Mrs. Powel’s home was a gathering point for entertainment, dining, and political dialogue prior to, during, and for years after the Constitutional Convention of 1787. While unusual for a woman in those times, Mrs. Powel engaged her guests about the structure of government and articulately offered her insights and opinions about its design. (Letter from Anne Francis to Mary Byrd, March 1808) By the time she met Franklin at the steps of Independence Hall, she knew exactly which systems had been considered when she asked, “Dr. Franklin, what have you given us? A monarchy or a republic?” Without her knowledge of the system, she could not possibly know how to maintain it.
After the convention, she further strengthened and expanded her relationships with the governors and the governed. One such notable relationship was with President George Washington. He and Martha were frequent guests at the Powel home. The Powels and the Washingtons regularly exchanged invitations to tea. The President and Mrs. Powel were often seen walking through the streets of Philadelphia talking politics. Their relationship was close enough that the President confided in Eliza that he was not planning to run for a second term. Her relationship with the President was one of trust and mutual respect. She had earned the ability to influence his decision.
Mrs. Powel wrote to President Washington that his leaving office, “wou’d elate the Enemies of good Government . . . The antifederalists would use it as an argument for dissolving the Union, and would urge that you, from Experience, had found the present System a bad one, and had, artfully withdrawn from it that you might not be crushed under its Ruins.” Washington took the advice seriously and ultimately agreed to serve a second term in office. (letter to George Washingon, November 1792)
Mrs. Powel wrote to him, not because HIS actions would keep the republic, but because those who wished to “lose” the republic would capitalize on the opportunity to “crash the aircraft”. He followed her advice although, at that time, she could not hold an office or even vote for him! She strategically changed the destiny of the U.S. republic by “keeping it”. She learned the system, she built relationships, and she strategically used her words and actions to “keep her republic” as Ben Franklin advised. Although, not having an instruction manual to guide her, Mrs. Powel added “to that stock the discoveries of the next fifty years; and…to the science of human concerns.”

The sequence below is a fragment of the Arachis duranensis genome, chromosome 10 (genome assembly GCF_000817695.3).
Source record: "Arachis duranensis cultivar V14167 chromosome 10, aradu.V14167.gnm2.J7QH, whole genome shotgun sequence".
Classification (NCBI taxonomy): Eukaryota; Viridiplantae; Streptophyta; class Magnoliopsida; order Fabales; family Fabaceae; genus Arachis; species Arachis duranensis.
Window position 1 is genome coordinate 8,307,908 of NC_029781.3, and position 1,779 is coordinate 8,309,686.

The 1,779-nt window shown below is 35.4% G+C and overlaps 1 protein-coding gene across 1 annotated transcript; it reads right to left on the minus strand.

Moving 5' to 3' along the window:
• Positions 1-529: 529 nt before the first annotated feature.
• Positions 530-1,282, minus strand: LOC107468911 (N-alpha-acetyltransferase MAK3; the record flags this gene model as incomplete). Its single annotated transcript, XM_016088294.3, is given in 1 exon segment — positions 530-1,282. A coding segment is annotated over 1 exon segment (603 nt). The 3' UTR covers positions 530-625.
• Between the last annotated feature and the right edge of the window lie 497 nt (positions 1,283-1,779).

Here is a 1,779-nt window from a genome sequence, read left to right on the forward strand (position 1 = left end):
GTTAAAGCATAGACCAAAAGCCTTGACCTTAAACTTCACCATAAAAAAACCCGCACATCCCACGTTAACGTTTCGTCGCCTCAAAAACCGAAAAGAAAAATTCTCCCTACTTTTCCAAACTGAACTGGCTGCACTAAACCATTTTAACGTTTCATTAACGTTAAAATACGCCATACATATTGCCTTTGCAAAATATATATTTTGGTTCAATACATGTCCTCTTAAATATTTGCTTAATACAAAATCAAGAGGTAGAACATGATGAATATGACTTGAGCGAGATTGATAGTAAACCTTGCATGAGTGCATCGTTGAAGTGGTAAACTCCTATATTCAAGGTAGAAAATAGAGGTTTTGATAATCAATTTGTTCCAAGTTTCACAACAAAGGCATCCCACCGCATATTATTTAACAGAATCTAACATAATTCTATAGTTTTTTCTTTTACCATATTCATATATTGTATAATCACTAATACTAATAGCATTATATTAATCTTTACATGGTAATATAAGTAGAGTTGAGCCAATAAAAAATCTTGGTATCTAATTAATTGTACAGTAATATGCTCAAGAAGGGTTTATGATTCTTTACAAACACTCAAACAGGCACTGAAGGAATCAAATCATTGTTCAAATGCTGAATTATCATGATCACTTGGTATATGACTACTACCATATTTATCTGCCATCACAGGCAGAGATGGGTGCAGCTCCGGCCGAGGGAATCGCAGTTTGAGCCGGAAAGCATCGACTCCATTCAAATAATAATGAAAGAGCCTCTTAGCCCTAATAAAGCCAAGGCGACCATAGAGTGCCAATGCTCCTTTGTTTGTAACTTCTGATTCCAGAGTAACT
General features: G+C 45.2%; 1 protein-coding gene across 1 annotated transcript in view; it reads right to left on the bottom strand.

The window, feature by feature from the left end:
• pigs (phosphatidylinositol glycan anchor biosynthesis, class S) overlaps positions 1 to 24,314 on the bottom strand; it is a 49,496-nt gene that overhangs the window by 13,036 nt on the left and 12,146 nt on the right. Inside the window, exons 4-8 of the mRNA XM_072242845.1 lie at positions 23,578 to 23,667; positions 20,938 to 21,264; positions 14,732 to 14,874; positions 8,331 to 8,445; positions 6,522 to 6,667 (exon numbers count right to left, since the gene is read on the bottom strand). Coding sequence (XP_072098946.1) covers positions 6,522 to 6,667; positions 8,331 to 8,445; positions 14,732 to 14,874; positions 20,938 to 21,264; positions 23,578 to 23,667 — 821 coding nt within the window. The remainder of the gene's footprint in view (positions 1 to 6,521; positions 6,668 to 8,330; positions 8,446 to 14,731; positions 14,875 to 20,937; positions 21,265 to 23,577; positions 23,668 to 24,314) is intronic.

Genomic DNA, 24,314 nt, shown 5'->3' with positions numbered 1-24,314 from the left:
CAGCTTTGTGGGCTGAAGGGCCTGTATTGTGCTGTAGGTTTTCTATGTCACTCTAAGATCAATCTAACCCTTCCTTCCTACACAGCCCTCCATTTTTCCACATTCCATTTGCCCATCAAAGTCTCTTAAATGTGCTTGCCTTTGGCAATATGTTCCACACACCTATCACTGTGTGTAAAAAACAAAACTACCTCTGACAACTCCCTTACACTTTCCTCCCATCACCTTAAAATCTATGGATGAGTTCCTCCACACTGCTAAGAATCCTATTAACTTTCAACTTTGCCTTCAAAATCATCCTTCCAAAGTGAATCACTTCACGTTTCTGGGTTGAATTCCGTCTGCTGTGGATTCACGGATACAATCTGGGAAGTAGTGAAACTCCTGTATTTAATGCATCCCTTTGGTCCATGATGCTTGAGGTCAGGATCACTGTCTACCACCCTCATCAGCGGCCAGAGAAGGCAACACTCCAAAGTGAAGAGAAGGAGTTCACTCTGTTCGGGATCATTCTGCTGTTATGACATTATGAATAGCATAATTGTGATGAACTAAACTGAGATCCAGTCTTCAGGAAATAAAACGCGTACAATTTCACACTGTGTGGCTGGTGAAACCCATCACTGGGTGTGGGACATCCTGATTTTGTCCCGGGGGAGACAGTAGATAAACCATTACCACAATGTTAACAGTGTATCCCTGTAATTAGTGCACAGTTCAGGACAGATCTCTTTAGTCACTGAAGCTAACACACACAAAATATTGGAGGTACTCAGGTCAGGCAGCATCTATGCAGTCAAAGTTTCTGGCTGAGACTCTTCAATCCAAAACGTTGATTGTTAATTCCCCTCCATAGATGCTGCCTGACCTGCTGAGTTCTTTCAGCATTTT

We must do our part to maintain the republic during our lifetimes. It is our responsibility to establish how to “keep it”, as Jefferson said, “some, although not all its important principles.” Mrs. Powel discovered some of Jefferson’s maintenance principles. To continue maintaining the American experiment in self-governance, the rest is up to us!
Next week in Part 4, we will learn the basic elements of our republic.
Mark Herr, Co-founder and President of Center for Self Governance, was born in England to a military father and was raised in South Korea. He is a retired Air Force veteran who served his entire career in Tokyo, Japan. Herr holds a BS in marketing & management and a MBA in finance & information systems. As a social and political scientist, Mark devotes 289 days per year, nationwide, to studying and teaching State Constitution, Regional government, City-County government, training citizens and legislators in applied civics, and teaching high school students foundational civics. He is co-authoring the book “Speaking the Language of Liberty”.
The Language of Liberty series is a collaborative effort of the Center for Self Governance (CSG) Administrative Team. The authors include administrative staff, selected students, and guest columnists. The views expressed by the authors are their own and may not reflect the views of CSG. Contact them at firstname.lastname@example.org. To learn more, go to CenterForSelfGovernance.com.